One day, the inevitable question, "What should I drink this fall?" will be easily answered with the creation of a maple-infused apple cidertini with poached cranberries and a cinnamon foam top. However, the occasion is not today, and it’s certainly not in Austin. The fall cocktail is simply too obvious in a town where craft cocktail culture is anything but stale. Instead, Austin bartenders are offering up autumnal variations on cocktail classics, avoiding the heavy handedness so often used in crafting seasonal drinks. Those searching for the alcoholic redundancy of a pumpkin spice latte with the subtlety of a Tory Burch handbag should look elsewhere.
First, there’s Fixe’s Smoked Sazerac. A collaboration between assistant general manager Bryan King and chef de cuisine Zach Hunter, the cocktail features the traditional rye whiskey, absinthe, bitters, and lemon, and yet manages to elevate the classic with the in-house infusion of smoke and vanilla bean. The cocktail is then finished with an hoja santa leaf from HausBar Farm, carrying the unmistakable flavor of root beer. The result is surprisingly finespun without being overwrought. "It’s always exciting to put together a drink that you’re proud of," said King. "I would order this all day long."
The drink joins the Autumn Shrub as a seasonal addition to southern restaurant’s year-round cocktail menu. Made with Belvedere Vodka, velvet falernum (a sweet, spiced Caribbean liqueur), and persimmon shrub, the cocktail is rimmed with a sweet, acidic jam made from Lindera Farms’ black locust vinegar. According to Hunter, the vinegar "excites the palate" while helping cut through the sweetness of the shrub, which allows the other flavors to shine. It’s quintessentially fall without being explicit.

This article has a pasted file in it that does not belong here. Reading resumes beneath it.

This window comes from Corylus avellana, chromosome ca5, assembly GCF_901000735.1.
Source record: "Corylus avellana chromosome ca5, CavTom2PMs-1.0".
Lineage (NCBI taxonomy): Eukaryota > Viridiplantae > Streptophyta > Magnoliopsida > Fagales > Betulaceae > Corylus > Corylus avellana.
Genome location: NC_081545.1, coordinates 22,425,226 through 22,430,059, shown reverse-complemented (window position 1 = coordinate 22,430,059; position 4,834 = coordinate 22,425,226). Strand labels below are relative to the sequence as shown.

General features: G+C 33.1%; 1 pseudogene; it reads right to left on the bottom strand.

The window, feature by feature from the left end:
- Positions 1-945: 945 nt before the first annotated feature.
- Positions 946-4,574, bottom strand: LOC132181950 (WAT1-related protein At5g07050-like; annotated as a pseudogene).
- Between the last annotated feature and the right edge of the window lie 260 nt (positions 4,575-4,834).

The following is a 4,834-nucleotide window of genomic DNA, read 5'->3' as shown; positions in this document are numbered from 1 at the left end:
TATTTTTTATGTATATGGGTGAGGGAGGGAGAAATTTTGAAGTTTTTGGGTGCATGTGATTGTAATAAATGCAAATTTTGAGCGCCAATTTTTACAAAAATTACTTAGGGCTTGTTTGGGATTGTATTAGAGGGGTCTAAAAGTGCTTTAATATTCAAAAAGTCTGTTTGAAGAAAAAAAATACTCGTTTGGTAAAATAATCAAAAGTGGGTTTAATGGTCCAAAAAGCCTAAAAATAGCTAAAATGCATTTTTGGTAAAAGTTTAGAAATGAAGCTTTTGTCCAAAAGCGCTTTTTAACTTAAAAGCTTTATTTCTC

A fall cocktail should have a sense of warmth and boldness to itThere’s also Whisler’s play on a rum punch called the Milkman’s Kid made with cognac, root liquor, milk, honey, and vanilla and El Cochito at The Living Room in The W Hotel, with Roca Patron Anejo, St. George spiced pear, agave, lemon, and old-fashioned bitters. Both cocktails reflect the season without relying on stereotypical ingredients, and for Drink.Well’s Michael Sanders, that’s the point. "A fall cocktail should have a sense of warmth and boldness to it. The weather is getting cooler, so you are able to use some stronger flavors that may have felt overpowering in the summer," he said.
The Townsend’s Justin Elliott agreed, saying that a fall cocktail should be evocative, as opposed to demonstrative. His bar program strives to be timeless—playing on classic cocktail idioms—while recognizing some drinks may be more suited to "drink good" in the fall. One such example is the Carriage House. Made with Old Tom Gin, Tequila Ocho Reposado, Cocchi Vermouth di Torino, and Cynar (an artichoke-based bitter liqueur), the result is burnt amber in color with bright, earthy flavors. "To make fall cocktails in this market and to just throw a bunch of apple brandy and maple syrup at it is disingenuous or at least wishful thinking," he said, adding, "It’s still Texas."